By PDX People
PORTLAND, ORE. – Is new apartment Construction in Portland Oregon starting to slow rent growth? The good news is that the answer to this question is yes, at least for some neighborhoods, and that’s a welcome relief since Portland Oregon rents have gone up by at least 60% since 2010 so any decrease in rent will be good news for renters.
A Wild West Rental Market
There’s no denying that the Portland Oregon rental market has been much like the Wild West in recent years as many renters have had to take apartments sight unseen, or be ready to sign for a rental property the moment that they tour the unit.
Thankfully, things are changing for the Portland Oregon rental market, and after years of being a market that’s been dominated by owners, it’s now slowly turning into a renter’s market thanks to a coming flood of new apartments that are slowly opening up in the area.
Yes, the increase in supply is a good thing; renters in Portland Oregon finally have the opportunity to shop around for the best deal for the apartment that they want to live in rather than having to accept a rental property sight unseen or be willing to move into a rental property that’s in a less than desirable neighborhood.
“There still are people who will apply on the spot, but I also see people who will call in and say this is my first of six appointments today,” said Megan Crosby, portfolio director for apartment developer Urban Development Partners. “They’re shopping the market.”
That increased competition is finally — albeit gently — putting the brakes on the explosive rent growth that has pushed up costs nearly 60 percent since 2010, according to the real estate data firm Axiometrics. – Source
Rent Growth Still Has Exceeded Wages
There’s no doubt that having more apartments to choose from is definitely a good thing but Portland Oregon rents have gone up nearly 60% since 2010 (Source Axiometrics) and with rents exceeding wages, the Portland Oregon rental market still has a long way to go before anyone can consider it to be an affordable rental market once again.
What are rental properties renting for in the Portland Oregon area? Thanks to recent data from Multifamily NW, we know that the average one bedroom apartment is now renting for $1,094 per month while some apartments in the urban core are renting for as high as $1,200 per month.
More Rental Units Brings More Competition Among Owners
With the Increase in apartment construction across the Portland Oregon area, there is hope that having more new apartments on the scene is going to be a positive thing
and increase competition among owners and investors who own older, vintage buildings within the area.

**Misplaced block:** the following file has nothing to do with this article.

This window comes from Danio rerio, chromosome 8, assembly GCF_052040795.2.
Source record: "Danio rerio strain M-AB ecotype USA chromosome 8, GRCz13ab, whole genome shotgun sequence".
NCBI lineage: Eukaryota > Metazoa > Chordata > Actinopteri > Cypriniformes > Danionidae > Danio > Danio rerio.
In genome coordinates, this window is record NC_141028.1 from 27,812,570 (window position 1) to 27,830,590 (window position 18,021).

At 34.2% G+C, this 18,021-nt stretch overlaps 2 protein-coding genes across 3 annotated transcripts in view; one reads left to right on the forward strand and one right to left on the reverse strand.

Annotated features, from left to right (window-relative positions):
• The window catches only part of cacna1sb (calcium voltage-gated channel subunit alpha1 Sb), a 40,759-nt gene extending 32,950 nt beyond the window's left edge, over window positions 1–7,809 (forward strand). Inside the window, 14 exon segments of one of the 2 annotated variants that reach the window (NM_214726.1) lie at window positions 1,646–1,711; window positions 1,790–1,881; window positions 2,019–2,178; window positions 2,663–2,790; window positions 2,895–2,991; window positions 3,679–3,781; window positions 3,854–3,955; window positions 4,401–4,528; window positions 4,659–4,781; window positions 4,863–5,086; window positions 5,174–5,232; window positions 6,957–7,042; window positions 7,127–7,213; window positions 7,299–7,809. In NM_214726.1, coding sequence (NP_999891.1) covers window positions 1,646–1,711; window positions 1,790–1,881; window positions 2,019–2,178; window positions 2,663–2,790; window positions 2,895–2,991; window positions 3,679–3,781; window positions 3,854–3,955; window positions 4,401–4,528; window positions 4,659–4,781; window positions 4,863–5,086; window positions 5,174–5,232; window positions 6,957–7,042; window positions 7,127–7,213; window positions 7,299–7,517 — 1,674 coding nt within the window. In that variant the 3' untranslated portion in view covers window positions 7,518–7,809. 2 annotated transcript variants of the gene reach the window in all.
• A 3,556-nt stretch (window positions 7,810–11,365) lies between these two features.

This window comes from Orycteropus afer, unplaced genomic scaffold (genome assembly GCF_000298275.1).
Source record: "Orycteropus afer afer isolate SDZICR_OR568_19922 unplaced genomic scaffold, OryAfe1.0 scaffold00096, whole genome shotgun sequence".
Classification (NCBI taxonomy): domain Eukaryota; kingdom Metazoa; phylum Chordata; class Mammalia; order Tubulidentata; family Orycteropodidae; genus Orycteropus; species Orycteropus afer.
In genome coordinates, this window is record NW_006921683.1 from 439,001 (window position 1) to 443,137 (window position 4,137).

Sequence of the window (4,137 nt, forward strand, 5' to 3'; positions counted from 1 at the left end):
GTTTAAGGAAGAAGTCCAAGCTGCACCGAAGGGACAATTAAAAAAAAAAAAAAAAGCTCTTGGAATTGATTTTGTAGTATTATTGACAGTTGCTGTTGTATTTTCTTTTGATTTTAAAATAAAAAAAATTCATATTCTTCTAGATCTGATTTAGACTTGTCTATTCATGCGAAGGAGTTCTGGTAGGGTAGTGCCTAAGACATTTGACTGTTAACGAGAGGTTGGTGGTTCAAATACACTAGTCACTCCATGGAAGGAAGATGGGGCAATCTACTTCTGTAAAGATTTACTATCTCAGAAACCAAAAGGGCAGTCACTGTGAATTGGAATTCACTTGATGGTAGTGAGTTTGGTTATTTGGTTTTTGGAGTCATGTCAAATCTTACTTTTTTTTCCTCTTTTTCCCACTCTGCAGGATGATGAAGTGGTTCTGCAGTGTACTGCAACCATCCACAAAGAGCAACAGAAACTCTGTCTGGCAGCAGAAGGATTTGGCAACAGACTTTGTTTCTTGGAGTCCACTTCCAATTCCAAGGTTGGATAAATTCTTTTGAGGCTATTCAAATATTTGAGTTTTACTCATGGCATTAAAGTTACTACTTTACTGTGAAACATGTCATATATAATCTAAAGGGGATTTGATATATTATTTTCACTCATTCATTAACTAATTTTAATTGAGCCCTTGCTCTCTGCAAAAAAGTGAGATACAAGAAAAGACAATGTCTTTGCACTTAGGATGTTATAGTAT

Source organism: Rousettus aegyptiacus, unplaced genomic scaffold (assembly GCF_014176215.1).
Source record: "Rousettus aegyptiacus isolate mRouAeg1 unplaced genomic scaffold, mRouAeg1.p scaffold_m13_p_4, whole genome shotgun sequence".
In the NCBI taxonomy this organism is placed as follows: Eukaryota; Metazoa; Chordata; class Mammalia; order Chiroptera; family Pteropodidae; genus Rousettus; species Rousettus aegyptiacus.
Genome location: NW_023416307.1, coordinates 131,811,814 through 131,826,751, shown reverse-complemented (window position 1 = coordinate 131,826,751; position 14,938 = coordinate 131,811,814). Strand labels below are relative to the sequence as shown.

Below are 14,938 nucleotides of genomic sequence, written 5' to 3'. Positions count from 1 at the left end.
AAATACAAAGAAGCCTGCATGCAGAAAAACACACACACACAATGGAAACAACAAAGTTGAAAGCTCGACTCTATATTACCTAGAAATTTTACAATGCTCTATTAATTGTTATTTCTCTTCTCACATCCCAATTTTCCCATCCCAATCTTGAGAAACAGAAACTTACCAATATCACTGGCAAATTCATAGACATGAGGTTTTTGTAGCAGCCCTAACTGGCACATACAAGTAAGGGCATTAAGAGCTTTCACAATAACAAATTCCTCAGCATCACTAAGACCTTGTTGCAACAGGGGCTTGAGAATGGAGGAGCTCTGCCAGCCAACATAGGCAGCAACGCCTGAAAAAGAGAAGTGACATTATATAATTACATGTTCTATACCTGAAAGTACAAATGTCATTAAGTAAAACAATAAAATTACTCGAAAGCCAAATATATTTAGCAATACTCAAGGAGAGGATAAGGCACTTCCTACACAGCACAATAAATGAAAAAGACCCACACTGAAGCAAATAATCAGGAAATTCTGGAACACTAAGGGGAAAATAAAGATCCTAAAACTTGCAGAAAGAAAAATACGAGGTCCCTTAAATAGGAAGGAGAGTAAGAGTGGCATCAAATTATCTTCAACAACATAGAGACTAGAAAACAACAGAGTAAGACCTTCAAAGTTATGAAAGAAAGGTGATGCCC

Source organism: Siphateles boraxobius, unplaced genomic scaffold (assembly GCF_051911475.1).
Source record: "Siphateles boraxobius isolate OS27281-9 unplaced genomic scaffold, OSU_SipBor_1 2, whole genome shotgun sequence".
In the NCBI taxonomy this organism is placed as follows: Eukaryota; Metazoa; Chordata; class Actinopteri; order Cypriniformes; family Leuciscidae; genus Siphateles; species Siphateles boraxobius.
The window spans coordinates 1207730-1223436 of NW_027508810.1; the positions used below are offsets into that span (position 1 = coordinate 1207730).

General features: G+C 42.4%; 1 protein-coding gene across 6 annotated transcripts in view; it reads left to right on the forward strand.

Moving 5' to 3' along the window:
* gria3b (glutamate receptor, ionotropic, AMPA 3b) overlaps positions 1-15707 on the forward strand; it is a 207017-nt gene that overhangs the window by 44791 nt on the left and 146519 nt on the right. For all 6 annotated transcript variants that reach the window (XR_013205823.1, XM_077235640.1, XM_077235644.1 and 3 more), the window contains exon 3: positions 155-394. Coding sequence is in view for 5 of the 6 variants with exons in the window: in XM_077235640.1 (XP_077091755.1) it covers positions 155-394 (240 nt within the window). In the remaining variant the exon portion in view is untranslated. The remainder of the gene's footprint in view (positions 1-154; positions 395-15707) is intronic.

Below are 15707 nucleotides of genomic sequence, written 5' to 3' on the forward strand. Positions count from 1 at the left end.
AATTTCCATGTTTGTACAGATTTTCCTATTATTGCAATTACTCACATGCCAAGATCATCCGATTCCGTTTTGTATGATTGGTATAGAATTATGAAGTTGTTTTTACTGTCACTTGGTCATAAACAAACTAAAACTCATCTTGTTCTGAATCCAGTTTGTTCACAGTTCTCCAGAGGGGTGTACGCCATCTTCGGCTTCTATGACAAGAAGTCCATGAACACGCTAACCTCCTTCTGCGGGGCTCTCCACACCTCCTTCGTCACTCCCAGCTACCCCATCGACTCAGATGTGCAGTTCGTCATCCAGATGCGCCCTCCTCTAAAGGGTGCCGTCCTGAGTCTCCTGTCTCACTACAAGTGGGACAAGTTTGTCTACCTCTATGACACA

Renters are reporting that some owners of older vintage buildings are offering prospective tenants move in incentives that are similar to what tenants would find with newer buildings, and these incentives / offers are giving renters more options to choose from for the first time in years rather than them having to settle for the first apartments that they find.
Many Neighborhoods in Portland Are Still Considered to Be Unaffordable
Even though we are seeing more rental units constructed across Portland Oregon, many neighborhoods in the area are still considered to be severely rent burdened and unaffordable.
What make a rental unit unaffordable? Although you may think that your rental unit is not unaffordable, the reality is that social scientists agree that if you’re spending more than 30% of your income on rent, this would classify your rental unit as being unaffordable.
Right now, 1 in 4 Portland Oregon Renters are currently paying more 30% of their income on rent every month and what’s even worse is that many renters are paying up to 50% of their income on rent each month.
Thanks to recent data from oregonlive.com we know that some of the most unaffordable neighborhoods in the Portland Oregon area include the following:
Centennial (north of Division), Portland
In this working-class East Portland neighborhood, nearly half the homes are rentals, and 57 percent of those households spend more than half their income on rent.
Median income: $38,846
Poverty rate: 33 percent
Median rental housing cost: $982 per month
North Clackamas Park, Milwaukie
This middle-income neighborhood is made up mostly of homeowners, but 26 percent of the homes are rentals. Of those, a clear majority — 57 percent — spend more than half their income on rent.
Median income: $69,773
Poverty Rate: 6 percent
Median rental housing costs: $1,538 per month
Lents/Powell Hurst-Gilbert, Portland
About 38 percent of the homes in this Southeast Portland neighborhood are rented, and 56 percent of those households devote more than half their income on rent.
Median income: $33,658
Poverty rate: 30 percent
Median rental housing costs: $978 per month
Bridle mile, Portland
Only 22 percent of the housing units in this Southwest Portland neighborhood are leased, but 47 percent them use more than half of their income on rent.
Median income: $98,026
Poverty rate: 8 percent
Median rental housing costs: $1,054 per month
Centennial (south of Division, west of 162nd), Portland
Most households here — 53 percent — are rented, and 47 percent of those households spend more than half their income on rent.
Median income: $28,843
Poverty rate: 45 percent
Median rental housing costs: $959 per month
Powell Valley, Gresham
This neighborhood near Mount Hood Community College in Gresham is about one-third renter-occupied. About 46 percent of the rental households spend more than half their income on rent.
Median income: $65,185
Poverty rate: 21 percent
Median rental housing costs: $1,112 per month
Do you plan on renting a new home or apartment this year? Contact – RentPortlandHomes.com